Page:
The New Yorker's Tad Friend on Marc Andreessen's plan to win the future.
Pessimism always sounds more sophisticated than optimism -- it's the Eden-collapse myth over and over again -- and then you look at G.D.P. per capita worldwide, and it's up and to the right. If this is collapse, let's have more of it!
Facebook recently went over a billion users served. In an interview with Businessweek, Mark Zuckerberg mentioned a conversation he had with Facebook board member Marc Andreessen, where Andreessen mentioned the likely only other companies with a billion users are Coca Cola and McDonald's. What does it feel like to have a billion users?
It feels like an honor. We get the honor of building things that a billion people use. I mean, there's no core need. It isn't a core human need to use Facebook. It's a core human need to stay connected with the people you care about. The need to open up and connect is such a deep part of what makes us human. Being in a position where we are the company--or one of the companies--that can play a role in delivering that service is just this ... it's an honor.
The interviewers also asked about how Facebook gets its next billion users and, while Zuckerberg demurred somewhat, Quartz had a look at the version of FB designed for countries without wide smartphone adoption. It runs on WAP and is called Facebook Zero (just like Coke Zero, OMG). Users of the text-only FB are not charged for the data used, and the article posits FB is making the gateway drug argument to the telecoms:
This is because, for the telecoms networks, free Facebook represents a solution to an ever-present existential threat. Their first subscribers were relatively rich; the ones they are gaining now are ever poorer. So the revenue per user is shrinking. At the same time, the amount of data being pushed through their networks is increasing, and customers are demanding faster connection speeds, pushing up the cost of infrastructure. The networks are looking for ways to get more users, and make more money from each one of them.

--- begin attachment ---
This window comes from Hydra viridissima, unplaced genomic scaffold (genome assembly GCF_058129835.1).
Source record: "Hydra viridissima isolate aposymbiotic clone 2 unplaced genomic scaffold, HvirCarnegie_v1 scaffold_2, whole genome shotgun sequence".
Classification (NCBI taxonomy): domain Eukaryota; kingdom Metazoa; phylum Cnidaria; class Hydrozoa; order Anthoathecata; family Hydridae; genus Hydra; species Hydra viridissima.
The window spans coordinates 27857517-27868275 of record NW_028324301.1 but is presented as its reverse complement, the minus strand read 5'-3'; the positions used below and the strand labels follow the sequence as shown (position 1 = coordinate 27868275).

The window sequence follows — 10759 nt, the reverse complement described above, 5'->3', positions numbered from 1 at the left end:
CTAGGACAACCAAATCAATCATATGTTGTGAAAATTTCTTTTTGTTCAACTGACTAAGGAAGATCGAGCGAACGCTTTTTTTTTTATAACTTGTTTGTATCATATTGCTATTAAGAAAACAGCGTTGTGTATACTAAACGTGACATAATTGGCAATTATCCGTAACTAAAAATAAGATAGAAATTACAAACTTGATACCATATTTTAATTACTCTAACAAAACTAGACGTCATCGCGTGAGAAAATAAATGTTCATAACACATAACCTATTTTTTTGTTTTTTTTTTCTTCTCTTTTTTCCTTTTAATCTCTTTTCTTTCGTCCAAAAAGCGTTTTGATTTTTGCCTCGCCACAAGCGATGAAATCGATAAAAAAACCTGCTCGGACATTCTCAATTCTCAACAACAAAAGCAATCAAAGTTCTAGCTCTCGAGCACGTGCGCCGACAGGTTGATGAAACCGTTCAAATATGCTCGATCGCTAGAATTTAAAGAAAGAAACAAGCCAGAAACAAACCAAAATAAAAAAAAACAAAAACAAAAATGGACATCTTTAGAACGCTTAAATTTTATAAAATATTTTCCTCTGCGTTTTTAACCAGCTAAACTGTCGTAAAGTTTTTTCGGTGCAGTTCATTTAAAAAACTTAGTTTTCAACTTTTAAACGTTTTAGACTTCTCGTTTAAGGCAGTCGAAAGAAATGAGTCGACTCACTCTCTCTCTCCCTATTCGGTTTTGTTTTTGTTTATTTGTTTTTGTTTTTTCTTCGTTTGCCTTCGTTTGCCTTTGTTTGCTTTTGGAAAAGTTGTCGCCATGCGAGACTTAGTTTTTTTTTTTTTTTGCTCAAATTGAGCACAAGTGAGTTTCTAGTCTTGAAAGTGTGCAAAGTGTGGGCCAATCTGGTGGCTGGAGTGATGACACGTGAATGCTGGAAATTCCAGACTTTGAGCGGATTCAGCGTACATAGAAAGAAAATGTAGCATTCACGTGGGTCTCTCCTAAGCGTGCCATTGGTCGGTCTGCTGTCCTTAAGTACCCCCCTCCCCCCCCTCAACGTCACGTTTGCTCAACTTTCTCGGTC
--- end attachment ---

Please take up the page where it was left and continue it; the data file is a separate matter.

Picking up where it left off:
"The fact is that Facebook has made a compelling argument to operators, which is 'You should give Facebook away [to consumers] for free,'" says Eagle. "I don't know how Facebook is making that case, but if I were Facebook, the argument I'd make is that Facebook is one of the most addictive things on the internet. If you have someone try out Facebook for the first time, it might lead them to want to try the rest of the web, and a lot of these other services they can charge for."
This doesn't necessarily jive with something Zuckerberg said in the Businessweek interview, and has said numerous times in the past. Facebook doesn't want to be the gateway drug to the internet, it wants to be the internet.
The whole vision around News Feed was it should be like a newspaper and shouldn't just be a list of posts your friends are making. I mean we should be able to really show you interesting trends and things that are happening. There are already trillions of connections between friend requests and all the content that's being pushed into the system. At some point, that will start to be a better map of how you navigate the Web than the traditional link structure of the Web. I think there's an opportunity to really build something interesting there.